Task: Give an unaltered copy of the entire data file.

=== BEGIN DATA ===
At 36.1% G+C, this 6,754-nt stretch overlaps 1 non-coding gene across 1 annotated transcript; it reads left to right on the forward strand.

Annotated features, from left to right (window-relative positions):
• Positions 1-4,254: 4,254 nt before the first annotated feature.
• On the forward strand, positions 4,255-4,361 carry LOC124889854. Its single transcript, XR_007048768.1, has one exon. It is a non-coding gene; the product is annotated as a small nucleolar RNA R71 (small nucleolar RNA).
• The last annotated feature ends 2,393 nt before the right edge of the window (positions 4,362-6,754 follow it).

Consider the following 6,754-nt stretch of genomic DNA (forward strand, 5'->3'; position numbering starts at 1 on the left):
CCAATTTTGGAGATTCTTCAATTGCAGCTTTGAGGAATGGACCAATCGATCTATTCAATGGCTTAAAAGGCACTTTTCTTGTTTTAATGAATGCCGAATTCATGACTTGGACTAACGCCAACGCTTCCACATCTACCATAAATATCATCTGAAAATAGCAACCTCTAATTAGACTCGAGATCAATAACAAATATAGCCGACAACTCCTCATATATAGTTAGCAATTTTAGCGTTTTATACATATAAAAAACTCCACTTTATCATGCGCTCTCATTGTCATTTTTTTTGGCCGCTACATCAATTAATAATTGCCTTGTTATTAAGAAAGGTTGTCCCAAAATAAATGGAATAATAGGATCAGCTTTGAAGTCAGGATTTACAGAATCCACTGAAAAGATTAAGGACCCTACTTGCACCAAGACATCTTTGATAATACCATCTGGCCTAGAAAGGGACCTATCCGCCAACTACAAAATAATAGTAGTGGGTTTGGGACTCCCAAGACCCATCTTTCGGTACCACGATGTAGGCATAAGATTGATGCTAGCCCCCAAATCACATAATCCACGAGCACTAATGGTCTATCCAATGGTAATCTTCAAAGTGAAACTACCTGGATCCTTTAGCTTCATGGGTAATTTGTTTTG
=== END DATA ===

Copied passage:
At 36.1% G+C, this 6,754-nt stretch overlaps 1 non-coding gene across 1 annotated transcript; it reads left to right on the forward strand.

Annotated features, from left to right (window-relative positions):
• Positions 1-4,254: 4,254 nt before the first annotated feature.
• On the forward strand, positions 4,255-4,361 carry LOC124889854. Its single transcript, XR_007048768.1, has one exon. It is a non-coding gene; the product is annotated as a small nucleolar RNA R71 (small nucleolar RNA).
• The last annotated feature ends 2,393 nt before the right edge of the window (positions 4,362-6,754 follow it).

Consider the following 6,754-nt stretch of genomic DNA (forward strand, 5'->3'; position numbering starts at 1 on the left):
CCAATTTTGGAGATTCTTCAATTGCAGCTTTGAGGAATGGACCAATCGATCTATTCAATGGCTTAAAAGGCACTTTTCTTGTTTTAATGAATGCCGAATTCATGACTTGGACTAACGCCAACGCTTCCACATCTACCATAAATATCATCTGAAAATAGCAACCTCTAATTAGACTCGAGATCAATAACAAATATAGCCGACAACTCCTCATATATAGTTAGCAATTTTAGCGTTTTATACATATAAAAAACTCCACTTTATCATGCGCTCTCATTGTCATTTTTTTTGGCCGCTACATCAATTAATAATTGCCTTGTTATTAAGAAAGGTTGTCCCAAAATAAATGGAATAATAGGATCAGCTTTGAAGTCAGGATTTACAGAATCCACTGAAAAGATTAAGGACCCTACTTGCACCAAGACATCTTTGATAATACCATCTGGCCTAGAAAGGGACCTATCCGCCAACTACAAAATAATAGTAGTGGGTTTGGGACTCCCAAGACCCATCTTTCGGTACCACGATGTAGGCATAAGATTGATGCTAGCCCCCAAATCACATAATCCACGAGCACTAATGGTCTATCCAATGGTAATCTTCAAAGTGAAACTACCTGGATCCTTTAGCTTCATGGGTAATTTGTTTTG